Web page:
Wednesday, December 07, 2005

Liberals vs. Conservatives

From James Taranto's Best of the Web yesterday:
Writing in the Jerusalem Post, Jonathan Rosenblum of Jewish Media Resources ponders the careers of Chief Justice John Roberts and Justice-designate Sam Alito, and in the process makes an excellent point about Ivy League conservatives and liberals:
Because of their minority status it is far more difficult for conservative students to entertain the illusion that all smart people think like them. They are exposed to many obviously bright young men and women whose opinions on almost every issue vary radically from their own. . . .

Being forced to recognize that there are different points of view helps make bright young conservatives such good debaters. They learn early on the limited persuasiveness of shouting at someone with whom they disagree, "You're an idiot." Of necessity they have to develop the ability to cast their arguments in ways that appeal to those starting from very different premises. . . .

Liberals can be wonderful people, and boon companions, but they often have a hard time dealing with people of opposing views--especially when they cannot dismiss them out of hand as idiots. Too often they have spent their entire adult lives surrounded almost entirely by those who think just like them, and it comes naturally to dismiss those of other views as intellectually or morally challenged.
This is true beyond the Ivy League, as we noted just after the 2004 election. With liberalism the dominant ideology in the news and entertainment media, it is virtually inescapable to any American who doesn't go to great lengths to insulate himself from it. Big-city liberals, by contrast, can easily filter out conservative ideas, and thus need contend only with their own prejudices. Thus conservatives are smarter than liberals--not necessarily in terms of native intelligence, but of understanding the world around them.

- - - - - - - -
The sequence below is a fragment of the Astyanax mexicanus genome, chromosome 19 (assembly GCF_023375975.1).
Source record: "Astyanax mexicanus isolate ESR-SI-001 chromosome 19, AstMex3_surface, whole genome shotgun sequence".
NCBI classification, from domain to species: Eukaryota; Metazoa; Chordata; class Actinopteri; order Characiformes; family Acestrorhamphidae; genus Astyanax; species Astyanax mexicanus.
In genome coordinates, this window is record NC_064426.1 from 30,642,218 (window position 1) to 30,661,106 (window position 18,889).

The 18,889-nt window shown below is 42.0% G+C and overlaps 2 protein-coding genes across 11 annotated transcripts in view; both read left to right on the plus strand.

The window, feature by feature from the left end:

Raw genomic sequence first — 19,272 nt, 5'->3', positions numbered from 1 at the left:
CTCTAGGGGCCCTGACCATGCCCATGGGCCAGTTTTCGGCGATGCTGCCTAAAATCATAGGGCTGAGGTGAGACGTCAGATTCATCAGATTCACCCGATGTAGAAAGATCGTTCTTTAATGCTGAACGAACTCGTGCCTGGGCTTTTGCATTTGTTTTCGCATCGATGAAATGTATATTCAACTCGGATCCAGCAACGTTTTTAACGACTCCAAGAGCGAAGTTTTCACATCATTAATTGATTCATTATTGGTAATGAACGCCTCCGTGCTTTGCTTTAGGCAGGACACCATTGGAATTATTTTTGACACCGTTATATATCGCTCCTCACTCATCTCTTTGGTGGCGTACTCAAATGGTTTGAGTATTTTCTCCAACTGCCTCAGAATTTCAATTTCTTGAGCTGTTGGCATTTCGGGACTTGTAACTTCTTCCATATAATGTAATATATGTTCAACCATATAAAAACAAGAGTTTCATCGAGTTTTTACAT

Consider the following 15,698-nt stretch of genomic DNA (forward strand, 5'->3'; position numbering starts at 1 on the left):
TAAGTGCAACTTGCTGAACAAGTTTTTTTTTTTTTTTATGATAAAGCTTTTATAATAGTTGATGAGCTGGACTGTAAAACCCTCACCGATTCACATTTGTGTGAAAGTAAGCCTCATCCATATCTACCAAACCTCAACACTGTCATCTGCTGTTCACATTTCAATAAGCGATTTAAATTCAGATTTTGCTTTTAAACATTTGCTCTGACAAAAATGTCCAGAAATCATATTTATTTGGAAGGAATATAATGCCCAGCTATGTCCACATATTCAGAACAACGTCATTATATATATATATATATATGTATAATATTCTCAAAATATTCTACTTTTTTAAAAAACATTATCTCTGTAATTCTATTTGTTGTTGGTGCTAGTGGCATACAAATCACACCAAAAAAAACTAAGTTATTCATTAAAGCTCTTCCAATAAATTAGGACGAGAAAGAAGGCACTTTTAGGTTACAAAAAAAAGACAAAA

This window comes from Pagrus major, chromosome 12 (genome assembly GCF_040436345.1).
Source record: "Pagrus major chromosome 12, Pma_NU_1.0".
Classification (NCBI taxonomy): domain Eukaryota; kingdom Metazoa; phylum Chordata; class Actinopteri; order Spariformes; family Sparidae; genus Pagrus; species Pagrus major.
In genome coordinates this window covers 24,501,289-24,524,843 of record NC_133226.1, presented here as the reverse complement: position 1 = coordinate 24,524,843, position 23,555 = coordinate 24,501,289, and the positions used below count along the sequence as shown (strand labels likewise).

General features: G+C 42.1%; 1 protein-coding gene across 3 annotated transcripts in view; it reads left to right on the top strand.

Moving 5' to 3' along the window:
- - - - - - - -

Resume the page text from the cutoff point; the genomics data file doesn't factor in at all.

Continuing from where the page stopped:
I have to say this rings quite true to me. Speaking to people from all over has led me to conclude that most people just aren't all that knowledgeable about so many issues, and that's primarily because they get most of their information from typical news sources and the like. It's amazing to see the views that are shaped by this reliance on their evening news or daily newspaper. Too often, a person's understanding of certain concepts - whether economics, medicine, or whatever - are shaped not by studying it, but by what they hear in a 3-minute news clip. What people seem to forget is that news media is all too often trying to bring viewers or readers that special "scoop" - which often translates into finding the exceptions, rather than the norm. Typical life doesn't garner high ratings; shocking viewers does.

Ironically, liberals are actually shooting themselves in the foot with their dominant hold on media and universities. Most of what they say is correct, albeit slanted to serve what they feel is the proper viewpoint. But because so much of what is taught or seen is so slanted, people tend to be shocked when they encounter the situations themselves. If you'd send a video camera to the middle of Baghdad, I think most people would be surprised to see what's going on there. The same applies to Israel; the same applies to numbers on economics and taxes. It is incredible to see people's shocked reactions to clips from Gaza that aren't on the news, and it is almost embarrassing to see how little people know about taxes or Social Security. (Did you know that tax revenues are up since Bush cut them? Do you understand why that is the case?!) As each of these alternative viewpoints are brought to the public's attention, they start to doubt more and more of what they've been led to believe.

That's my take - your thoughts?

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